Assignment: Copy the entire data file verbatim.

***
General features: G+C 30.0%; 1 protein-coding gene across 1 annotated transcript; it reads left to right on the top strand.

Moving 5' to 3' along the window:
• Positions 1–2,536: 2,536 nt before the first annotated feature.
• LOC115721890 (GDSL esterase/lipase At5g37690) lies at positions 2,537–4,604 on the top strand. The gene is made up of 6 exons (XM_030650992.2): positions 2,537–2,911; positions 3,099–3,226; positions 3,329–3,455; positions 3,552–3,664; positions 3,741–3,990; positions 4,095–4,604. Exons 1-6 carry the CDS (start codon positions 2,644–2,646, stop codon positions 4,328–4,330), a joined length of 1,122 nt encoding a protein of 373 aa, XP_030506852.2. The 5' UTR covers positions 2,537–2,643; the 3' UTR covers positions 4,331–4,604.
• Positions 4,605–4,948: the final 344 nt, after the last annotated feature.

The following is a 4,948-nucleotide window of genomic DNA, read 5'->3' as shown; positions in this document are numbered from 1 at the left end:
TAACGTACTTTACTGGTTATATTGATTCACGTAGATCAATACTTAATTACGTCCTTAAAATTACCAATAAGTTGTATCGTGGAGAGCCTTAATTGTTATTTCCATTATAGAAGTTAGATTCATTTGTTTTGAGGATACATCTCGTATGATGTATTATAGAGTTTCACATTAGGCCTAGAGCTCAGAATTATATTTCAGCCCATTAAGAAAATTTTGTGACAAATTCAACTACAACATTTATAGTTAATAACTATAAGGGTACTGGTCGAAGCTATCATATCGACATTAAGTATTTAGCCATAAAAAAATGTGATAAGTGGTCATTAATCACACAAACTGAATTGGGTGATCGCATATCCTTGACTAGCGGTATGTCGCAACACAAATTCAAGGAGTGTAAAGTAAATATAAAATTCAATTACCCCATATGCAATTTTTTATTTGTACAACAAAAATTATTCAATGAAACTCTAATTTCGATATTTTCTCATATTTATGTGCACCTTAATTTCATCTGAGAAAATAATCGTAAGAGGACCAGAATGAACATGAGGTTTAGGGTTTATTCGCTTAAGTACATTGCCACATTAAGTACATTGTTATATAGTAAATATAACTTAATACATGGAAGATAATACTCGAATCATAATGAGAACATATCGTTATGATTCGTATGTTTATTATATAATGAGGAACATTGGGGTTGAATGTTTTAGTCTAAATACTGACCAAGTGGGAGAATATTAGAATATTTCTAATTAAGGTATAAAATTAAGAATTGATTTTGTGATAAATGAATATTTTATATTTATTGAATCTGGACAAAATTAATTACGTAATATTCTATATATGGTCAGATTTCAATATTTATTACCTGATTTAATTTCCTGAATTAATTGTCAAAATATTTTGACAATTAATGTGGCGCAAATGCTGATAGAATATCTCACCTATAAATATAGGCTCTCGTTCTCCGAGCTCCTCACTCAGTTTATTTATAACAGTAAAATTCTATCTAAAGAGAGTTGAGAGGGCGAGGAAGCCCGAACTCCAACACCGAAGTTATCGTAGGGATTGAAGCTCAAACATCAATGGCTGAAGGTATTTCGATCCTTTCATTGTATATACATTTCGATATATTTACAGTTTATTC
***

General features: G+C 30.0%; 1 protein-coding gene across 1 annotated transcript; it reads left to right on the top strand.

Moving 5' to 3' along the window:
• Positions 1–2,536: 2,536 nt before the first annotated feature.
• LOC115721890 (GDSL esterase/lipase At5g37690) lies at positions 2,537–4,604 on the top strand. The gene is made up of 6 exons (XM_030650992.2): positions 2,537–2,911; positions 3,099–3,226; positions 3,329–3,455; positions 3,552–3,664; positions 3,741–3,990; positions 4,095–4,604. Exons 1-6 carry the CDS (start codon positions 2,644–2,646, stop codon positions 4,328–4,330), a joined length of 1,122 nt encoding a protein of 373 aa, XP_030506852.2. The 5' UTR covers positions 2,537–2,643; the 3' UTR covers positions 4,331–4,604.
• Positions 4,605–4,948: the final 344 nt, after the last annotated feature.

The following is a 4,948-nucleotide window of genomic DNA, read 5'->3' as shown; positions in this document are numbered from 1 at the left end:
TAACGTACTTTACTGGTTATATTGATTCACGTAGATCAATACTTAATTACGTCCTTAAAATTACCAATAAGTTGTATCGTGGAGAGCCTTAATTGTTATTTCCATTATAGAAGTTAGATTCATTTGTTTTGAGGATACATCTCGTATGATGTATTATAGAGTTTCACATTAGGCCTAGAGCTCAGAATTATATTTCAGCCCATTAAGAAAATTTTGTGACAAATTCAACTACAACATTTATAGTTAATAACTATAAGGGTACTGGTCGAAGCTATCATATCGACATTAAGTATTTAGCCATAAAAAAATGTGATAAGTGGTCATTAATCACACAAACTGAATTGGGTGATCGCATATCCTTGACTAGCGGTATGTCGCAACACAAATTCAAGGAGTGTAAAGTAAATATAAAATTCAATTACCCCATATGCAATTTTTTATTTGTACAACAAAAATTATTCAATGAAACTCTAATTTCGATATTTTCTCATATTTATGTGCACCTTAATTTCATCTGAGAAAATAATCGTAAGAGGACCAGAATGAACATGAGGTTTAGGGTTTATTCGCTTAAGTACATTGCCACATTAAGTACATTGTTATATAGTAAATATAACTTAATACATGGAAGATAATACTCGAATCATAATGAGAACATATCGTTATGATTCGTATGTTTATTATATAATGAGGAACATTGGGGTTGAATGTTTTAGTCTAAATACTGACCAAGTGGGAGAATATTAGAATATTTCTAATTAAGGTATAAAATTAAGAATTGATTTTGTGATAAATGAATATTTTATATTTATTGAATCTGGACAAAATTAATTACGTAATATTCTATATATGGTCAGATTTCAATATTTATTACCTGATTTAATTTCCTGAATTAATTGTCAAAATATTTTGACAATTAATGTGGCGCAAATGCTGATAGAATATCTCACCTATAAATATAGGCTCTCGTTCTCCGAGCTCCTCACTCAGTTTATTTATAACAGTAAAATTCTATCTAAAGAGAGTTGAGAGGGCGAGGAAGCCCGAACTCCAACACCGAAGTTATCGTAGGGATTGAAGCTCAAACATCAATGGCTGAAGGTATTTCGATCCTTTCATTGTATATACATTTCGATATATTTACAGTTTATTC